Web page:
Arranged Marriage with Nepali guy in USA on H1-B visa? read about the H4 visa issue, here

As you know, I travel to Nepal to teach critical care skills to nurses and doctors. My goal is to improve the skill level and have a positive impact on health outcomes in Nepal. One of the challenges for me is that so many of the people I train take their skills to Australia or the UK or USA. I think I have trained 150 nurses now in Sydney!

The Big Question

I was very frequently asked “How can I be a nurse in USA?”

My first reaction was “Don’t. Nepal needs you, right here.”

Then after awhile, I realized I might as well put my answer in writing and refer people to this blog. It saved me time, since I no longer needed to answer the question.

“go to the blog. It’s all there.”

How to go to USA and lose your skills.

Often, the kind of person who is going to USA is a Nepali nurse who has specialized skills in Nepal and a high-status job such as in an ICU or specialty area. Now, I personally know some Nepali nurses now in USA who are, for example working in Labor and Delivery or ICU; but more often these persons accept a job in a different specialty. In USA there is  a shortage of nurses who will work in Geriatrics, and many times this is where the foreign nurses work. You need to be prepared to take such a job if you can’t find the one you want.

Today’s new information to read.

I had sort of heard about the H4 visa problem, but not really paid attention until this past weekend. There was a very informative article about visa categories written by a person from India, in their blog.

Here is the problem:

If you marry a guy who is on an H1-B visa, you are given a spouse’s visa (H4) which allows you to be in USA, but specifically prevents you from working. The article described spouses from India, but it also applies to Nepali spouses.

And then there’s the huge cohort of Indian women whose careers are unravelling far away from home—in the United States of America. In the world’s biggest economy, these women are unencumbered by many of the social challenges those in India often face. Yet, their professional lives are being cut short. The culprit is a class of visa that is almost Victorian in its restrictions. (from: )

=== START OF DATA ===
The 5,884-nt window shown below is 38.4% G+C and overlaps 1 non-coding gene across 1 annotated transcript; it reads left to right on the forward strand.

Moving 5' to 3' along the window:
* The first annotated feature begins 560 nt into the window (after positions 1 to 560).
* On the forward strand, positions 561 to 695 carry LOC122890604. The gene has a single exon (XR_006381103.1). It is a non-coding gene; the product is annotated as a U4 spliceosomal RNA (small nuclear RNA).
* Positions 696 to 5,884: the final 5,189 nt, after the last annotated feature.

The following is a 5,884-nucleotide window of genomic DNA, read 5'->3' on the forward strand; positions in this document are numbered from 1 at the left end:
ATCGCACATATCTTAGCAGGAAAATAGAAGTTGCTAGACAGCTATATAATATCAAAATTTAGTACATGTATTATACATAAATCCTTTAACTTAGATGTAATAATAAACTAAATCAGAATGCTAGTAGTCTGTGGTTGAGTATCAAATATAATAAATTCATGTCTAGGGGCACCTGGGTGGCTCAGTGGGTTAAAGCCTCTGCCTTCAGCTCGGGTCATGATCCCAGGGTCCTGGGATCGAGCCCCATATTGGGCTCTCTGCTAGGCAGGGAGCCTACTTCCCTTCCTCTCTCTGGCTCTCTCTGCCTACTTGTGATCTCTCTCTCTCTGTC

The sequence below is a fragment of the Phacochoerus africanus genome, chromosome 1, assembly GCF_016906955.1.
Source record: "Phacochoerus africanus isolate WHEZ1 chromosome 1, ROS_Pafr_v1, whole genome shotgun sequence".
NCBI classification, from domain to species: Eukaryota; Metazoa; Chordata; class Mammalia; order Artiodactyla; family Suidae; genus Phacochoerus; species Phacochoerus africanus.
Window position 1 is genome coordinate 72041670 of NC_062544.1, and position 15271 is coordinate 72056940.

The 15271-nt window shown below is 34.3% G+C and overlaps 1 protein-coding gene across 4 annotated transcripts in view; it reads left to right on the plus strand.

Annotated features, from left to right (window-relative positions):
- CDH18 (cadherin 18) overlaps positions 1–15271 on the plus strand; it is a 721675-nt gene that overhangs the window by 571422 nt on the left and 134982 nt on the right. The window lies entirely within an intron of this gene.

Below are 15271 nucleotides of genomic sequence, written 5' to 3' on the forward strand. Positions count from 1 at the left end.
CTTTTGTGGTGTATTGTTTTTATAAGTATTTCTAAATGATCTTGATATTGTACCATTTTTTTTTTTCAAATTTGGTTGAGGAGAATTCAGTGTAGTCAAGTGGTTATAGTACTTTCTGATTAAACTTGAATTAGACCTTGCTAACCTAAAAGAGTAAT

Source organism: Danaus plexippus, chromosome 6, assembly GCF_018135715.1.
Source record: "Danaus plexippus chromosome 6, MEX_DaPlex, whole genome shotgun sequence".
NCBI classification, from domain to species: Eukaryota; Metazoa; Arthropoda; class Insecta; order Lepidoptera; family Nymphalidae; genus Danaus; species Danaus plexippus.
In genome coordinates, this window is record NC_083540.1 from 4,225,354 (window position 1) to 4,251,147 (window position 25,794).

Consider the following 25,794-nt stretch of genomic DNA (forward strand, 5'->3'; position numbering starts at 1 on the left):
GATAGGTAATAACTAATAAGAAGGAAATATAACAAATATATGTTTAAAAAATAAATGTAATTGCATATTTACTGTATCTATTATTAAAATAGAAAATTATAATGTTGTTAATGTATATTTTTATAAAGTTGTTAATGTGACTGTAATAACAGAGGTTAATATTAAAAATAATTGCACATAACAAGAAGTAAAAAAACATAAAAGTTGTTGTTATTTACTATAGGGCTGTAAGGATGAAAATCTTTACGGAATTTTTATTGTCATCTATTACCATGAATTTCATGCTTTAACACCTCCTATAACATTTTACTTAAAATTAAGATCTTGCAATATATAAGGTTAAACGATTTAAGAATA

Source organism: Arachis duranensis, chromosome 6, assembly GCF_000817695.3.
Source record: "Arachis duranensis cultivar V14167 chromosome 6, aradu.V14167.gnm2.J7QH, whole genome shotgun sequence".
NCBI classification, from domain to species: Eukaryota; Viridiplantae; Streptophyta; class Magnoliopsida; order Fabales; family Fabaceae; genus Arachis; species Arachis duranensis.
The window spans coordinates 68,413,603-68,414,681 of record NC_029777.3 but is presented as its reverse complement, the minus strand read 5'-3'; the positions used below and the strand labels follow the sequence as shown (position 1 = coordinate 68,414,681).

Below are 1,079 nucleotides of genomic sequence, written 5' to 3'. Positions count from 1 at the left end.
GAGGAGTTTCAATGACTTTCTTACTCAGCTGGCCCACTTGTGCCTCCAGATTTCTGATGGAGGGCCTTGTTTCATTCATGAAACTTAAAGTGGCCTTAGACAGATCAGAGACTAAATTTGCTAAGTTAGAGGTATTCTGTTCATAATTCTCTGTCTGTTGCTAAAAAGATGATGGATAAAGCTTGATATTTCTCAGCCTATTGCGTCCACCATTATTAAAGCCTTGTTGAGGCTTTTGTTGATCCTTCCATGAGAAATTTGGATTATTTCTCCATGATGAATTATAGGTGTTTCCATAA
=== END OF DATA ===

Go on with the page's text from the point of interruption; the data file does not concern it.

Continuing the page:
Let me be clear: this does not apply if the guy is in USA with a Green Card or if he is a citizen. I am unclear if it applies when the guy is on a J-1 visa ( i.e., a 10-year medical visa) – maybe some of the readers can help.

The entire article is well worth the read for those thinking of this route to USA.

There is a YouTube video that also describes this problem.

And of course, a FaceBook page you might want to “like”

If you go to the list of top posts from this blog (on the right of this page) you will see that the most popular ones deal with the ins and outs of leaving Nepal to work. (and of course, to see the world). You are invited to browse all of them and become an expert. If you must go abroad, you need to have your eyes open and know how to navigate.

I should add, you can address this problem by doing the extra paperwork for you own H1-B visa ahead of time, or converting over to one when you get there. But it add weeks or months to the timetable. so – be aware of it from the beginning.

Finally, if you got this far.

I have written two books, and they are both available on Amazon.

The Hospital at the End of the World  tells about my first trip to Nepal. I tried to prepare as best I could, but it was clear I didn’t really know what I was getting into. I wrote the book to inform future global nursing volunteers as to what it was like.

The second book is The Sacrament of the Goddess.  This one is a novel. It’s set in a hospital in Nepal during the civil war, and the people in it are forced to deal with crisis. I wanted to explore the ways that Buddhism influences choice made under stress. It’s also a honking good adventure story.  Click here to browse the blog for The Sacrament of the Goddess.

You can get The Sacrament of the Goddess at Tibetan Books in Thamel.





About Joe Niemczura, RN, MS

These blogs, and my books, and videos are written on the principle that any person embarking on something similar to what I do will gain more preparation than I first had, by reading them. I have fifteen years of USA nursing faculty background. Add to it fifteen more devoted to adult critical care. In Nepal, I started teaching critical care skills in 2011. I figure out what they need to know in a Nepali practice setting. Then I teach it in a culturally appropriate way so that the boots-on-the-ground people will use it. One theme of my work has been collective culture and how it manifests itself in anger. Because this was a problem I incorporated elements of "situational awareness" training from the beginning, in 2011.
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